After reading some other articles on journaling, I was reminded of the persuasive speech I did in college. I found what I emailed to my professor & decided to share it here:
26 November 2007 She sits alone in her room with no noise but is still distracted when she tries to pray. After starting over several times, she finally ends the prayer quickly feeling more distant from God than before her attempt to pray. He grieves the loss of a loved one and wishes he could know how they felt about certain situations. He wishes he could remember their words of wisdom or have their perspective of times they had shared. Then there is you: lying in bed after a long day, yet unable to fall asleep. You're thinking of things you should have said, should not have said, or hope to say the next day. You make sure there's nothing you forgot to do in the rush of the day & that you know what you're doing tomorrow. You wake up to find that you wasted all that time wondering and worrying because you forgot what you needed to remember anyway. All of these situations could be avoided by journaling. I'm familiar with the many benefits because I have completed at least 9 journals myself in the past 5 or 6 years. But right now I am going to focus on JOY: how journaling helps your relationship with Jesus, Others, and even Yourself. First of all, I've experienced all of those situations at some point. I don't think there's anyone who can say there isn't some point that they've been distracted in their prayer life. Also, is there anyone who doesn't miss a loved one who's passed away? And, according to the American College Health Association, it takes us about 25 minutes to fall asleep. That is why writing in a journalis so important foreveryone.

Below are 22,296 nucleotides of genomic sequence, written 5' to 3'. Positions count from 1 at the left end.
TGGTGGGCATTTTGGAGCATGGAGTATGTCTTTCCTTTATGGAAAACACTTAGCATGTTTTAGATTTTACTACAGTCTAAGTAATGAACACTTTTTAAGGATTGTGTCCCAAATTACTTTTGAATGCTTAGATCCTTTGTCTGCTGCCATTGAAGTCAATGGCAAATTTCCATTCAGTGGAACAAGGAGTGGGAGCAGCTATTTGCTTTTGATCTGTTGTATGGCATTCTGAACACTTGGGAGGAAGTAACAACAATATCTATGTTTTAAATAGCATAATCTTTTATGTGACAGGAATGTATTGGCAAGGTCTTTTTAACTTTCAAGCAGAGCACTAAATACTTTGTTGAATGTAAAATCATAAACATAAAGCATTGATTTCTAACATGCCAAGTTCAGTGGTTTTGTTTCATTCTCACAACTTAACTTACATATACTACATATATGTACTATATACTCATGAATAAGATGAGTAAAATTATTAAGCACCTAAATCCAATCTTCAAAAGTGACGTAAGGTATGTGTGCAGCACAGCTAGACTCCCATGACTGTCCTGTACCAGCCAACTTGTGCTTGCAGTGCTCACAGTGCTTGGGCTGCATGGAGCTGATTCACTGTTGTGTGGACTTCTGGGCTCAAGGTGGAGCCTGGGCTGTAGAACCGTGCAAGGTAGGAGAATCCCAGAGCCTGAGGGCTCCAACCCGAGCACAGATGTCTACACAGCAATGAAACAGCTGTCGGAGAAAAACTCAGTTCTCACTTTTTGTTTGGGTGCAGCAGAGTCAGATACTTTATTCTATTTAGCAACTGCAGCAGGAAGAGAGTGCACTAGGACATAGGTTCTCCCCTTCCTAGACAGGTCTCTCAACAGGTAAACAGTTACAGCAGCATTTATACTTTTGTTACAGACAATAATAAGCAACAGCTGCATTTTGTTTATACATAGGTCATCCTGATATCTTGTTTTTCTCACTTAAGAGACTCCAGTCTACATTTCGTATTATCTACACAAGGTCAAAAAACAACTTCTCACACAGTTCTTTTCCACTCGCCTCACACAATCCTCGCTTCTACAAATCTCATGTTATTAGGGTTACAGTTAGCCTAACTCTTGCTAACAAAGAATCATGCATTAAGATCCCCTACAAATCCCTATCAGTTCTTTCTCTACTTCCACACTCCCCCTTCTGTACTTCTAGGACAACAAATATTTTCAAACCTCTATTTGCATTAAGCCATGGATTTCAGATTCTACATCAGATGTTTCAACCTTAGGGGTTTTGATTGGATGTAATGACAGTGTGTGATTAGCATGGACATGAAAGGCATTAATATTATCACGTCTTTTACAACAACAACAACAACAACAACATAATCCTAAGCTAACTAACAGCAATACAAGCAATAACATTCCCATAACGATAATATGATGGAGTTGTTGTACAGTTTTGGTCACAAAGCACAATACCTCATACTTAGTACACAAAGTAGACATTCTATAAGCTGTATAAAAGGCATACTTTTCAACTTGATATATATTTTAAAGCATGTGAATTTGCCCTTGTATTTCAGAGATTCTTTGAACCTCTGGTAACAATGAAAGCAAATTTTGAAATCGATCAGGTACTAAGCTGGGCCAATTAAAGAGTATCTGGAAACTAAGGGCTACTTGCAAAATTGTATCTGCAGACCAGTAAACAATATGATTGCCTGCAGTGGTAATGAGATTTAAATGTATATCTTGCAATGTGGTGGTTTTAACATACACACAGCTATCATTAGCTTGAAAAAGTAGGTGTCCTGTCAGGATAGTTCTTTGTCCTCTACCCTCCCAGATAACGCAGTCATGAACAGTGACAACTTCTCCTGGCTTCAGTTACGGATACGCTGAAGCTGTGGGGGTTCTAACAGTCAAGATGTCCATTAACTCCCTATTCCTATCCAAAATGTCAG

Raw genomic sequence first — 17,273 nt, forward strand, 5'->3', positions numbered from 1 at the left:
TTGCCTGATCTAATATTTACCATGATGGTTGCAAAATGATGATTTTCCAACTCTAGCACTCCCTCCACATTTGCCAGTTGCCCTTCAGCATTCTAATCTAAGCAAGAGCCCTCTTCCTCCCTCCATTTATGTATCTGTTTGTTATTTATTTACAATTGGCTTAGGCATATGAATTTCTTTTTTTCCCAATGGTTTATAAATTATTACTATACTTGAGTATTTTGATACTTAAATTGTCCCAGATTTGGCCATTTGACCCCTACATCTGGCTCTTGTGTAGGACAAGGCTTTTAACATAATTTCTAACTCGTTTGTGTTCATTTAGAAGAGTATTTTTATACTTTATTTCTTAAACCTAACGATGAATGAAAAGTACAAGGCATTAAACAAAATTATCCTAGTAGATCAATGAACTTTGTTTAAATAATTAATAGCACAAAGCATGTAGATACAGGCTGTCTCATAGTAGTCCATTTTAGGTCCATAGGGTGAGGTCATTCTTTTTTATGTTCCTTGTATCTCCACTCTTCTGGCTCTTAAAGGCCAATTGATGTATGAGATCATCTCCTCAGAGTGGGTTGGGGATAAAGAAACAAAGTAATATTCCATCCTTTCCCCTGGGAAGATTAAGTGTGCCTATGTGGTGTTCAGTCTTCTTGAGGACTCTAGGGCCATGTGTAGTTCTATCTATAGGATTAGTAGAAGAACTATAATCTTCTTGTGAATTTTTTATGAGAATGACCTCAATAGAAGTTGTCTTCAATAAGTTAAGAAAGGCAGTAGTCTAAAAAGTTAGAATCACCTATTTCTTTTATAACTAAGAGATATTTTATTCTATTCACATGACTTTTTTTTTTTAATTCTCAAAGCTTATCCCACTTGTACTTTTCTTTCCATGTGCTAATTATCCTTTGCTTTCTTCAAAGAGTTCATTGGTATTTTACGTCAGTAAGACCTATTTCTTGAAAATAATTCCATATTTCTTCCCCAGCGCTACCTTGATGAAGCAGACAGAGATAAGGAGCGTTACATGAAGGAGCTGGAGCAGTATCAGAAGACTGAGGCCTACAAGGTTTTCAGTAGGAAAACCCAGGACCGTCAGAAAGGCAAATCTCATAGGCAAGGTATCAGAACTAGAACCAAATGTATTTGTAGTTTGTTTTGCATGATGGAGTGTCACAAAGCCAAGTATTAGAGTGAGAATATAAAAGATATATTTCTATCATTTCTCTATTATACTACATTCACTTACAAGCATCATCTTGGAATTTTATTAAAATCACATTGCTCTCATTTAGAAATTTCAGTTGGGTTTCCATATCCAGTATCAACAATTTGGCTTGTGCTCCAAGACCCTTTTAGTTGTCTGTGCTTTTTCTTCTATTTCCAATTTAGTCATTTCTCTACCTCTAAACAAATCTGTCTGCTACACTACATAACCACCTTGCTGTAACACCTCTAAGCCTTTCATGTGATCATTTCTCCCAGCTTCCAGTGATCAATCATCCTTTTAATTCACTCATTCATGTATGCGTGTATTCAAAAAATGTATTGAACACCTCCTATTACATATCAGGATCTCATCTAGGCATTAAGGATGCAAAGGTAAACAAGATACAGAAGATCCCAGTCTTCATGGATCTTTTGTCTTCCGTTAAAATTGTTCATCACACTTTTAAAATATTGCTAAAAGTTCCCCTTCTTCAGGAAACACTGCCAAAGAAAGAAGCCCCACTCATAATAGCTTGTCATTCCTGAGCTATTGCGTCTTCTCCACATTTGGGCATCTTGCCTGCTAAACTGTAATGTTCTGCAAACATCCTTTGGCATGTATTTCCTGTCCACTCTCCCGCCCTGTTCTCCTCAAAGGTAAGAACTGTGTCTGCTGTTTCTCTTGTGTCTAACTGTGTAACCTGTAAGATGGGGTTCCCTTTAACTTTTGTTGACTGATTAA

You're probably thinking that you already have a busy schedule to say the least. Being a fellow college student, I know what you mean. However, the benefits are so great, that I try to make time forit every day. One benefit is that it helps me stay focused when I pray. It keeps me from just say things out of habit over and over. I really think about what I am saying. Then when I read them years later, I see how God answered some of those prayers. I have been fortunate enough not to have anyone in my immediate family die. However, if they do go before me, I would cherish any journals they had written. There are people from my church that have died, and since I have kept a journal, there are things I had written about them that now I can read and remember some of what we have been through together. I have even written journals to people. I gave one to my mom when I left for college. I did one fora friend's birthday. And I almost finished one formy brother. All but one or two of you told me that you think you might have children some day. The legacy that a journalwould leave forthem or your grandchildren would be priceless. You could still have a voice in their lives even when you're gone. Family members who were born after you died could have a chance to get to know you and learn from your experience. In the movie Freedom Writers (which is based on a true story), the English teacher gets her students to write in a journal about their lives and involvement in gangs. They could write poetry or draw pictures. That's another great thing about journaling--it's very personal; you can fill it however you want so that it is not boring or stressful to you. In fact, writing in a journalhas helped me deal with anger and depression in a healthy way since my parents' divorce last year. In the book Journaling: A Spiritual Journey, it says, "There's something about actually putting words on paper that clears my mind. As I think through what I want to say, I realize what I'm feeling. And somehow I feel better" (Anne Broyles 10).